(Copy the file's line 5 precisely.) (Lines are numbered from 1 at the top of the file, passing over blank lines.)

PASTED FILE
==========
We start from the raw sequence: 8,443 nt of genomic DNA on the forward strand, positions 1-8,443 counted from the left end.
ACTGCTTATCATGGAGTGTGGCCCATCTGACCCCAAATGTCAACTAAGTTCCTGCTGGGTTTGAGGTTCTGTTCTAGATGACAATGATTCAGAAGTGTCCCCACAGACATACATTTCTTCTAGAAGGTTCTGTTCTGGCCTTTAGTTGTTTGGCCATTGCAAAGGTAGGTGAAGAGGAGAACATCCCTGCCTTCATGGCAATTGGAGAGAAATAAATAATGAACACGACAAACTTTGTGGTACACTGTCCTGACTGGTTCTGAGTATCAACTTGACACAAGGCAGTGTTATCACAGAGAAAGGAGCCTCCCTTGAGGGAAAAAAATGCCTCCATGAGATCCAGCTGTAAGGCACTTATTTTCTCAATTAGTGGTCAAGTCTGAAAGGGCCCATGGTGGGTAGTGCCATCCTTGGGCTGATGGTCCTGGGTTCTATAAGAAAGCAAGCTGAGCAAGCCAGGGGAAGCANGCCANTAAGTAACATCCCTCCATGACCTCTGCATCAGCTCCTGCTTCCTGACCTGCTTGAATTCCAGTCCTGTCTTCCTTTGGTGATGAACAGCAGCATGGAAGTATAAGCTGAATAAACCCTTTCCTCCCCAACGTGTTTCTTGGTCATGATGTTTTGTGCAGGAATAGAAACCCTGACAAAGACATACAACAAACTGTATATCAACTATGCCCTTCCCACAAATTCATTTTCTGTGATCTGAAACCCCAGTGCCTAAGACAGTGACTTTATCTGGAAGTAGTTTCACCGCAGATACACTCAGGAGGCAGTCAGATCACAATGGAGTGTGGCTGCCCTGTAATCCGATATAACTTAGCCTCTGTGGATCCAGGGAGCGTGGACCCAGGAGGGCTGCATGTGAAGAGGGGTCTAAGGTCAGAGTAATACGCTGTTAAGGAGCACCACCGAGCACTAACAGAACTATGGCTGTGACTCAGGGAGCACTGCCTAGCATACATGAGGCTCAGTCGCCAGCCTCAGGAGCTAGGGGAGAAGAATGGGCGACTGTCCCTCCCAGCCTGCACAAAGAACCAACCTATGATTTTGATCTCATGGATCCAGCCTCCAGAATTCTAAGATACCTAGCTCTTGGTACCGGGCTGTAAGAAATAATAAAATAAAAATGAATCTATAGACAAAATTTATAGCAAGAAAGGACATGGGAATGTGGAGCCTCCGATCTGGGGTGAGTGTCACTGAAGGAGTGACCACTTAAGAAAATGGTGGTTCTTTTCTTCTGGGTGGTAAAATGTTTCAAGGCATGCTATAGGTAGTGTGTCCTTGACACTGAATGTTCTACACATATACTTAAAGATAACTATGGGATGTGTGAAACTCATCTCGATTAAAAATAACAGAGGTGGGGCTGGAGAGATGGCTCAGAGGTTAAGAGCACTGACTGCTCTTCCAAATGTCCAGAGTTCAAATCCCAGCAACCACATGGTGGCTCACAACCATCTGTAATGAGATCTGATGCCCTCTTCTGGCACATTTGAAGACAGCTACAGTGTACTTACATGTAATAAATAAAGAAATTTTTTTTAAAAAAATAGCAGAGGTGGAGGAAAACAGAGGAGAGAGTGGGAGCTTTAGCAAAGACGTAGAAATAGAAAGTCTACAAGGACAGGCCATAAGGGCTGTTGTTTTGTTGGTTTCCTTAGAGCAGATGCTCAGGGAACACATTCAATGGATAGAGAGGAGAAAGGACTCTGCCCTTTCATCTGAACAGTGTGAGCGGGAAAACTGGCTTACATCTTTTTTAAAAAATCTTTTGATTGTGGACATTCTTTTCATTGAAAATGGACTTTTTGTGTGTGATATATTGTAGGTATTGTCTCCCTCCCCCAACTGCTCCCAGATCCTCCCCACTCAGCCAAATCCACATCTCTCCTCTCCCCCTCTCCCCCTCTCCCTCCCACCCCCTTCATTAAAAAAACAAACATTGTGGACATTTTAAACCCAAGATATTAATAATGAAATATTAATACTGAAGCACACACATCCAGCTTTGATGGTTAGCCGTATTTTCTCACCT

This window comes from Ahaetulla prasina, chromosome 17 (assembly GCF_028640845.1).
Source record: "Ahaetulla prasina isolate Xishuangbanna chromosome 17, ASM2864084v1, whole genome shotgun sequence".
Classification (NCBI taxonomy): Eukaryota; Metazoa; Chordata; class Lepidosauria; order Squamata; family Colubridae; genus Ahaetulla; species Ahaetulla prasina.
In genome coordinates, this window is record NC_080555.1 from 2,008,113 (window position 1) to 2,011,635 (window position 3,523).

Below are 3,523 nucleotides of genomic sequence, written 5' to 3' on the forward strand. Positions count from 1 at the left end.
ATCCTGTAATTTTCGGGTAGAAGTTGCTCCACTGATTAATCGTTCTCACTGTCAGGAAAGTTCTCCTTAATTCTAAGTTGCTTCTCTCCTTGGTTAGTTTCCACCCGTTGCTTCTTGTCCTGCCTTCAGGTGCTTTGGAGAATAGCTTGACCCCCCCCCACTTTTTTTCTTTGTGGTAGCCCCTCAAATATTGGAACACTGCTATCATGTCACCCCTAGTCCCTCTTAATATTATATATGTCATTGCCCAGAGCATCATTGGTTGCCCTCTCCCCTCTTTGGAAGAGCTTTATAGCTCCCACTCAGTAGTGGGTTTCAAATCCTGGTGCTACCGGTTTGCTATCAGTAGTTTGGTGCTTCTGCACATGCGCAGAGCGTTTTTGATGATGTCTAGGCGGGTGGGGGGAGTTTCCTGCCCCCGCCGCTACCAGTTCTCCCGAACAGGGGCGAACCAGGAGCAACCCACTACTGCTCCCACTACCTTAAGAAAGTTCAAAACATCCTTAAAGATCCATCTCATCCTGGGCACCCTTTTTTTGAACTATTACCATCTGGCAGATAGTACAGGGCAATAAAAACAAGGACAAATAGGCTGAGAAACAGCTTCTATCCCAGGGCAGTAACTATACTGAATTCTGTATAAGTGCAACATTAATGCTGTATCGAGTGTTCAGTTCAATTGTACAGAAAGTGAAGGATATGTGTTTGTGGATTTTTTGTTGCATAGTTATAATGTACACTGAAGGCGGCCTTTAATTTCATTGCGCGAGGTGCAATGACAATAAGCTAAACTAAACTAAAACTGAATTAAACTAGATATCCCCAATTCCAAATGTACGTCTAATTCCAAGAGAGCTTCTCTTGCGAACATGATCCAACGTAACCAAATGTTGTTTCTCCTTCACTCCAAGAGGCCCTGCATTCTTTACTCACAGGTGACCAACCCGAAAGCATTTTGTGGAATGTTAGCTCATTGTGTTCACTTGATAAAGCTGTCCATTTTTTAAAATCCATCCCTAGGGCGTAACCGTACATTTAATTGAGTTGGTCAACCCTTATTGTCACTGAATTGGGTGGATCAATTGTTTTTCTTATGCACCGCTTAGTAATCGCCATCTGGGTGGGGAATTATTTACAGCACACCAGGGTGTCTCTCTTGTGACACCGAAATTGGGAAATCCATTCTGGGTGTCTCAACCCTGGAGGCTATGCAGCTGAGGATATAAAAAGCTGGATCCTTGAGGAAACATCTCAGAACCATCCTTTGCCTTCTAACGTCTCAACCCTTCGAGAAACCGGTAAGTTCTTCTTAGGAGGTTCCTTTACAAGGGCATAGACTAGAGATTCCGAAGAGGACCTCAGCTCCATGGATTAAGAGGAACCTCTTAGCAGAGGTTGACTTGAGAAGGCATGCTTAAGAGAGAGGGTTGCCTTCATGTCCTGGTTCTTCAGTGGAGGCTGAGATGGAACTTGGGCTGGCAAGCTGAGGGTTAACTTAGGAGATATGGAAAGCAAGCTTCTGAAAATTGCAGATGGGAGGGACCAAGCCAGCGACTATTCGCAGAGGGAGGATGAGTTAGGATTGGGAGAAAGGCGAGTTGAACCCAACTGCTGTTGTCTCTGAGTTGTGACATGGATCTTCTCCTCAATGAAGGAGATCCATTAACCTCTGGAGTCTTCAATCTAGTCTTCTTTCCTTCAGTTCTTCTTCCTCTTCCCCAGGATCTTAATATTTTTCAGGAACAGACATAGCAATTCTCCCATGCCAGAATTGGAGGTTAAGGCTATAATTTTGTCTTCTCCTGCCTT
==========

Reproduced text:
Classification (NCBI taxonomy): Eukaryota; Metazoa; Chordata; class Lepidosauria; order Squamata; family Colubridae; genus Ahaetulla; species Ahaetulla prasina.